Much like the inside of an operating room, in the clean room at NASA's Goddard Space Flight Center in Greenbelt, Md., engineers worked meticulously to implant part of the eyes of the James Webb Space Telescope. They scrubbed up and suited up to perform one of the most delicate performances of their lives. That part of the eyes, the MIRI, or Mid-Infrared Instrument, will glimpse the formation of...
The search for cleaner, low temperature nuclear fuels has produced a shock result for a team of...
Mathematicians from Queen Mary, University of London will bring researchers one-step closer to...
Scientists at Princeton University used off-the-shelf printing tools to create a functional ear...
"Spring is like a perhaps hand," wrote the poet E. E. Cummings: "carefully / moving a perhaps / fraction of flower here placing / an inch of air there... / without breaking anything." With the hand of nature trained on a beaker of chemical fluid, the most delicate flower structures have been formed in a Harvard laboratory — and not at the scale of inches, but microns.
Scientists have discovered ancient pockets of water, which have been isolated deep underground for billions of years and contain abundant chemicals known to support life. This water could be some of the oldest on the planet and may even contain life. Not just that, but the similarity between the rocks that trapped it and those on Mars raises the hope that comparable life-sustaining water could lie buried beneath the red planet’s surface.
When did the first stars and galaxies form in the universe? How brightly did they burn their nuclear fuel? The first massive stars to form in the universe produced copious ultraviolet light that ionized gas from neutral hydrogen. CIBER observes in the near infrared, as the expansion of the universe stretched the original short ultraviolet wavelengths to long near-infrared wavelengths today.
This 120x photo of Radiolaria shells received an honorable mention in the 2012 Nikon Small World Photomicrophotography Competition. It was taken by Ralph Claus Grimm of Jimboomba, Queensland, Australia, using a darkfield technique.
The SSG-6047R-E1R72L high-capacity Double-Sided Storage server features 72x 3.5” hot-swappable HDDs plus 2x 2.5” hot- swappable HDDs, supporting up to 288 TB using the latest 4 TB Enterprise drives.
The SC International Conference for High Performance Computing Networking, Storage, and Analysis Steering Committee is seeking future leaders for the SC Conference Series. Nominations for the SC16 General Chair and two openings on the SC Steering committee are now open.
The Twin Rectangular Jet model, installed on the Nozzle Acoustic Test Rig in the Aeroacoustic Propulsion Laboratory at NASA's Glenn Research Center, is being tested to determine the acoustic impact of engine configurations on low sonic boom aircraft for the High Speed Project of the Fundamental Aeronautics Program.
Accelrys Electronic Lab Notebook (AELN) offers integration with the Accelrys Enterprise Platform (AEP), supporting the management and orchestration of information, data, people, tasks and processes within and across labs, while enhancing collaboration, externalization, chemistry harmonization, instrument integration, experiment design and reporting.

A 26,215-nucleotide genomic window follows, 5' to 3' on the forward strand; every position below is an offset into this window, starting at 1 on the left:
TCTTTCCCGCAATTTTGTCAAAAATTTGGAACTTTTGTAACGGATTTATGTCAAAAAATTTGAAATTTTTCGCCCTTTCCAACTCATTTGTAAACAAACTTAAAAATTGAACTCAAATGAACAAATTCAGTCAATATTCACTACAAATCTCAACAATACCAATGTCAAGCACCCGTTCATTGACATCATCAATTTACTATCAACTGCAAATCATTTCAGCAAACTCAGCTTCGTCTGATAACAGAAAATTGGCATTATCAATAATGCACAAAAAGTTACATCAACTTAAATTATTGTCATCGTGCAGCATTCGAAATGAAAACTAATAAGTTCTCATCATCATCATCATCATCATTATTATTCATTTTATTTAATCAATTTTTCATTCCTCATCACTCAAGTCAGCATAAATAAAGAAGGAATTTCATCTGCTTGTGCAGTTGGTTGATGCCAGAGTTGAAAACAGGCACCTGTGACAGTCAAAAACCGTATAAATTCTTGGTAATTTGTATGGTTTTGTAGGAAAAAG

Intel joined the National Institute of Standards and Technology (NIST) in a National Cybersecurity Center of Excellence (NCCoE) partnership, along with 10 other industry leaders: Cisco, HP, HyTrust, McAfee, Microsoft, RSA, Splunk, Symantec, Vanguard and Venafi.
The American Chemical Society (ACS) 246th National Meeting & Exposition, will take place at the Indiana Convention Center and at area hotels, with more than 7,100 presentations on new discoveries that span science’s horizons — from astronomy to zoology.
On April 17, a paper arrived in the inbox of Annals of Mathematics, one of the discipline’s preeminent journals. Written by a mathematician virtually unknown to the experts in his field — a 50-something lecturer at the University of New Hampshire named Yitang Zhang — the paper claimed to have taken a huge step forward in understanding one of mathematics’ oldest problems, the twin primes...
Pulsars have a number of unusual qualities. Like zombies, they shine even though they're technically dead, and they rotate rapidly, emitting powerful and regular beams of radiation that are seen as flashes of light, blinking on and off at intervals from seconds to milliseconds. A NASA team has built a first-of-a-kind testbed that simulates these distinctive pulsations.
RICHLAND, Wash. – Enough Northwest wind energy to power about 85,000 homes each month could be stored in porous rocks deep underground for later use, according to a new, comprehensive study. Researchers at the Department of Energy's Pacific Northwest National Laboratory and Bonneville Power Administration identified two unique methods for this energy storage approach and two eastern Washington...
ZURICH - Video compositing to create special effects, replace backgrounds or combine multiple takes of an actor's performance is an integral, but highly labor-intensive, part of modern film making. Researchers at Disney Research, Zürich, however, have found an innovative way to create these composite videos that is simple, fast, and easy to use.
A humanoid robot can receive an object handed to it by a person with something approaching natural, human-like motion thanks to a new method developed by scientists at Disney Research, Pittsburgh in a project partially funded by the International Center for Advanced Communication Technologies (interACT) at Carnegie Mellon University and Karlsruhe Institute of Technology (KIT).